FOR IMMEDIATE RELEASE – 12 FEBRUARY 2019
The Australian Government owes Hakeem Al-Araibi a full explanation of the role played by government agencies in the circumstances which led to his arrest and detention in Thailand, the Refugee Council of Australia (RCOA) says.
RCOA chief executive officer Paul Power said recent public comments by Thai officials had forced the Australian Embassy in Bangkok to acknowledge that the Australian Federal Police was responsible for the tip-off which resulted in Mr Al-Araibi’s arrest on arrival at Bangkok airport.
“Australians are relieved that Hakeem Al-Araibi has finally been released and allowed to come home to Melbourne and they are proud of the many advocates who have worked so hard for his release,” Mr Power said.
“However, we all need to know how this arrest and detention happened in the first place and what the Australian Government agencies involved plan to do in the future to avoid playing a role in the future in the wrongful detention of people travelling on Australian passports or travel documents.
“The Minister for Home Affairs Peter Dutton should explain how two agencies under his control, the Australian Federal Police (AFP) and the Department of Home Affairs, failed to work together. How did the AFP fail to know that, as a refugee given protection by Home Affairs, Mr Al-Araibi should never have been the subject of an Interpol red notice issued by his country of persecution?
“When Mr Dutton was advocating for a new super ministry of Home Affairs, he claimed that it would result in better coordination between the agencies under the portfolio. That clearly has not happened in Mr Al-Araibi’s case who, as a result, has suffered for the past 2½ months, fearing he would be returned to torture in Bahrain.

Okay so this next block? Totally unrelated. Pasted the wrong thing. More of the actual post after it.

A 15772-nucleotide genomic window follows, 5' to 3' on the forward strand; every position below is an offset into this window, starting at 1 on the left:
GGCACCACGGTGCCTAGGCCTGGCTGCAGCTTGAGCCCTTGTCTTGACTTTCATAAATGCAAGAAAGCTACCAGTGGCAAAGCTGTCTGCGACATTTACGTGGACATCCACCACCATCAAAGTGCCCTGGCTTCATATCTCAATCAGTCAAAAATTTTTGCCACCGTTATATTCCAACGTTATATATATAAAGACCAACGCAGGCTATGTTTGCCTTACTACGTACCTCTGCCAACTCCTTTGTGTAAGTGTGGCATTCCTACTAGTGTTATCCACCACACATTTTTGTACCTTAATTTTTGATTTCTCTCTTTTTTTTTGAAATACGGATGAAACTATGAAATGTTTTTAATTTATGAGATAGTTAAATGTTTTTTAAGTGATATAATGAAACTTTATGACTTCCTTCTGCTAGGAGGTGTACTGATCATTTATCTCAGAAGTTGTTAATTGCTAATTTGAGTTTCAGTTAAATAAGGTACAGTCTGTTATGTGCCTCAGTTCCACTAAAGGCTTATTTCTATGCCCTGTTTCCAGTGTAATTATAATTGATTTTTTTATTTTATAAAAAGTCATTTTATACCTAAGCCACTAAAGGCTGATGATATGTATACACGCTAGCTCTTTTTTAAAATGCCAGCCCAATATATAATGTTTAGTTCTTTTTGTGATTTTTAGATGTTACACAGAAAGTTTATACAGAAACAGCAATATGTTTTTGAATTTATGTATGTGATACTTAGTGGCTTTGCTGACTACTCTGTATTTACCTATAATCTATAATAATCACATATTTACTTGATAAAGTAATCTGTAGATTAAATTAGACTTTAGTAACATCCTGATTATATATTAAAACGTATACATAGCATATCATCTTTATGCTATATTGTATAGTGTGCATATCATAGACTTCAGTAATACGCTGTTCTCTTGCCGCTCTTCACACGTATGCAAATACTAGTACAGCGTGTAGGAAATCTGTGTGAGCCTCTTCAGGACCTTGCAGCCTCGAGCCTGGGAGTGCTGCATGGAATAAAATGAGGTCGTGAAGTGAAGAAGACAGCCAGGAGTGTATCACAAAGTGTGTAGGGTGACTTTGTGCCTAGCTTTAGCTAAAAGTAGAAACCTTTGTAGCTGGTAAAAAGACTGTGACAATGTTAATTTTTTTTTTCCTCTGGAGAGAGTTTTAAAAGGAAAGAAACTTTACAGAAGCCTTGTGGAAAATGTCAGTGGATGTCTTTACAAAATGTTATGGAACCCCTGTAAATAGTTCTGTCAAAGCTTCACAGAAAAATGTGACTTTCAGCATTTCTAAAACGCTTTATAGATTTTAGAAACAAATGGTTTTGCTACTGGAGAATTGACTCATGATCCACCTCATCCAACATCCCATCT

“This debacle is a cause for concern for many people who have been given refugee status in Australia. It is shocking that a young man, seeking to enjoy a beach honeymoon with his wife, very nearly ended up being returned to his country of persecution, in part because of slip-ups by Australian government agencies.”
Mr Power said the return of Hakeem Al-Araibi to Australia illustrated what could be achieved when people of good will worked across national boundaries to speak up for people at risk.
“Former Socceroos captain Craig Foster, the Gulf Institute for Democracy and Human Rights and the Asia Pacific Refugee Rights Network should be particularly proud of their leadership and tireless advocacy in the campaign to save Hakeem,” Mr Power said.
“They have motivated many others to get involved in the campaign and ultimately won the support of Foreign Affairs Minister Marise Payne, Prime Minister Scott Morrison and Australians of the Year, Dr Richard Harris and Dr Craig Challen.
“Despite the happiness many Australians are feeling about Hakeem Al-Araibi’s return, some searching questions need to be asked and answered, to ensure this debacle is not repeated.”
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